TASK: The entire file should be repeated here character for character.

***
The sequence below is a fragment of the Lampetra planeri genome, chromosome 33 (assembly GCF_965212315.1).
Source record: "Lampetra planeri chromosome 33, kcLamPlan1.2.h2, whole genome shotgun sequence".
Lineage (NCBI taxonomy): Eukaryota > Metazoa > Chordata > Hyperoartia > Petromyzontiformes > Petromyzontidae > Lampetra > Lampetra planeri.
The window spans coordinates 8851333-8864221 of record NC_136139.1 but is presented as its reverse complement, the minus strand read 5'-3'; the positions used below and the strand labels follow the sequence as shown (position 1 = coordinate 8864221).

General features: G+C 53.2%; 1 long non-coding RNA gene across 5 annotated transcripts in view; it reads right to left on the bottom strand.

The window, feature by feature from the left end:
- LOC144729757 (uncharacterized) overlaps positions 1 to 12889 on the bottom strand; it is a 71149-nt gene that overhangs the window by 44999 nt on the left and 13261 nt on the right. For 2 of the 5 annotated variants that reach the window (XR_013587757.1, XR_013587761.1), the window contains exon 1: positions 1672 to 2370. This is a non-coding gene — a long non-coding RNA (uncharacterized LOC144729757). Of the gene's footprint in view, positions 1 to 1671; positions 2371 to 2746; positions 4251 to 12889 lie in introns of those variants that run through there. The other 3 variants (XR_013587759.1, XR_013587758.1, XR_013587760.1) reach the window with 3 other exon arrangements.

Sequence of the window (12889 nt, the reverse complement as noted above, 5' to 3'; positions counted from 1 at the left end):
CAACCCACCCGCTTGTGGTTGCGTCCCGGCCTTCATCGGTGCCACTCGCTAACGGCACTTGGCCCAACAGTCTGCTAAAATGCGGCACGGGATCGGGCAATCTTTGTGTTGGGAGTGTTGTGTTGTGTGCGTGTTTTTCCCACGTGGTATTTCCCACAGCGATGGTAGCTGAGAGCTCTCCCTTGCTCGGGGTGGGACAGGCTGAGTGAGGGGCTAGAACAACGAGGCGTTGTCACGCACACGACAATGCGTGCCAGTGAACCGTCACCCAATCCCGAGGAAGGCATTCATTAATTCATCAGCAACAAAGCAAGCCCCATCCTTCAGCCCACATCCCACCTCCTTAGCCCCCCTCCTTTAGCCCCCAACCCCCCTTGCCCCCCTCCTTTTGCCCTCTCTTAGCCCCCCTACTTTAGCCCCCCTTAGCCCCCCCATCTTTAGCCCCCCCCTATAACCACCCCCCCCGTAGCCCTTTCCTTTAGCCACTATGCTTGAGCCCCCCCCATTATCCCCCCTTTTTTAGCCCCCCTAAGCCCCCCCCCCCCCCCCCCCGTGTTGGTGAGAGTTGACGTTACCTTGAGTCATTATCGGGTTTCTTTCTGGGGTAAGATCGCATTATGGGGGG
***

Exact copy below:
The sequence below is a fragment of the Lampetra planeri genome, chromosome 33 (assembly GCF_965212315.1).
Source record: "Lampetra planeri chromosome 33, kcLamPlan1.2.h2, whole genome shotgun sequence".
Lineage (NCBI taxonomy): Eukaryota > Metazoa > Chordata > Hyperoartia > Petromyzontiformes > Petromyzontidae > Lampetra > Lampetra planeri.
The window spans coordinates 8851333-8864221 of record NC_136139.1 but is presented as its reverse complement, the minus strand read 5'-3'; the positions used below and the strand labels follow the sequence as shown (position 1 = coordinate 8864221).

General features: G+C 53.2%; 1 long non-coding RNA gene across 5 annotated transcripts in view; it reads right to left on the bottom strand.

The window, feature by feature from the left end:
- LOC144729757 (uncharacterized) overlaps positions 1 to 12889 on the bottom strand; it is a 71149-nt gene that overhangs the window by 44999 nt on the left and 13261 nt on the right. For 2 of the 5 annotated variants that reach the window (XR_013587757.1, XR_013587761.1), the window contains exon 1: positions 1672 to 2370. This is a non-coding gene — a long non-coding RNA (uncharacterized LOC144729757). Of the gene's footprint in view, positions 1 to 1671; positions 2371 to 2746; positions 4251 to 12889 lie in introns of those variants that run through there. The other 3 variants (XR_013587759.1, XR_013587758.1, XR_013587760.1) reach the window with 3 other exon arrangements.

Sequence of the window (12889 nt, the reverse complement as noted above, 5' to 3'; positions counted from 1 at the left end):
CAACCCACCCGCTTGTGGTTGCGTCCCGGCCTTCATCGGTGCCACTCGCTAACGGCACTTGGCCCAACAGTCTGCTAAAATGCGGCACGGGATCGGGCAATCTTTGTGTTGGGAGTGTTGTGTTGTGTGCGTGTTTTTCCCACGTGGTATTTCCCACAGCGATGGTAGCTGAGAGCTCTCCCTTGCTCGGGGTGGGACAGGCTGAGTGAGGGGCTAGAACAACGAGGCGTTGTCACGCACACGACAATGCGTGCCAGTGAACCGTCACCCAATCCCGAGGAAGGCATTCATTAATTCATCAGCAACAAAGCAAGCCCCATCCTTCAGCCCACATCCCACCTCCTTAGCCCCCCTCCTTTAGCCCCCAACCCCCCTTGCCCCCCTCCTTTTGCCCTCTCTTAGCCCCCCTACTTTAGCCCCCCTTAGCCCCCCCATCTTTAGCCCCCCCCTATAACCACCCCCCCCGTAGCCCTTTCCTTTAGCCACTATGCTTGAGCCCCCCCCATTATCCCCCCTTTTTTAGCCCCCCTAAGCCCCCCCCCCCCCCCCCCCGTGTTGGTGAGAGTTGACGTTACCTTGAGTCATTATCGGGTTTCTTTCTGGGGTAAGATCGCATTATGGGGGG